WASHINGTON -- The U.S. Senate has approved tough new unilateral sanctions aimed at squeezing Iran's energy and banking sectors, which could also hurt companies from other countries doing business with Tehran.
The Senate passed the bill 99-0. The House of Representatives was expected to follow suit later in the day, then the measure will go to President Barack Obama to sign into law.
Congress' intent is to pressure Tehran into curbing its nuclear program, which Washington suspects is aimed at making a bomb.
Lawmakers from both parties have been pushing for months to tighten U.S. sanctions on Iran. At the Obama administration's request, they held off until the United Nations Security Council and the European Union agreed new multilateral sanctions. But the lawmakers then declared that still tougher measures were needed.
"The U.N. sanctions, though a good first step, are quite tepid. And they are tepid because there are other members of the Security Council who want to keep doing that business with Iran ... The United States therefore has to pass these unilateral sanctions," Senator Barbara Mikulski (Democrat-Maryland) said during debate in the Senate.
The legislation penalizes companies supplying Iran with gasoline as well as international banking institutions involved with Iran's Islamic Revolutionary Guard Corps, its nuclear program or what the United States calls its support for terrorist activity.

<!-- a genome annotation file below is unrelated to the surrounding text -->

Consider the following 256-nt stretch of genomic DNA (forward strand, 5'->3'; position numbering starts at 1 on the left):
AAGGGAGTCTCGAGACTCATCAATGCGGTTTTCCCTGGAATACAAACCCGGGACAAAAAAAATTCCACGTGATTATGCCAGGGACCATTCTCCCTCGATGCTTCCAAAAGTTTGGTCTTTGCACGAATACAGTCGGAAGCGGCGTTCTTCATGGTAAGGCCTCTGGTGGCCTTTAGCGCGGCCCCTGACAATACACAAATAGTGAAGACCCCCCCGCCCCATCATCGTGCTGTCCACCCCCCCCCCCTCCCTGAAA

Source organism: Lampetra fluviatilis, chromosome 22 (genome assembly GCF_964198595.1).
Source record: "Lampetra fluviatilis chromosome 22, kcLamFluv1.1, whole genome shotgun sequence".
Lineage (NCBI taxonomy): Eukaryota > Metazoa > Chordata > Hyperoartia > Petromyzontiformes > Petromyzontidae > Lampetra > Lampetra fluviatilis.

It would effectively deprive foreign banks of access to the U.S. financial system if they do business with key Iranian banks or the Revolutionary Guards.
Global suppliers of gasoline to Iran could also face bans on access to the U.S. banking system, property transactions and foreign exchange in the United States.
"Because of this legislation, we will be posing a choice to companies around the world. Do you want to do business with Iran, or do you want to do business with the United States? We don't think that's much of a choice, but we will force companies to make it," Republican Senator John McCain said.
The Obama administration tried but failed to get U.S. lawmakers to make blanket exemptions for countries that are cooperating with multilateral efforts to isolate Iran.
The legislation only allows the president to waive the new sanctions on companies from "cooperating" countries on a case-by-case basis, for 12 months.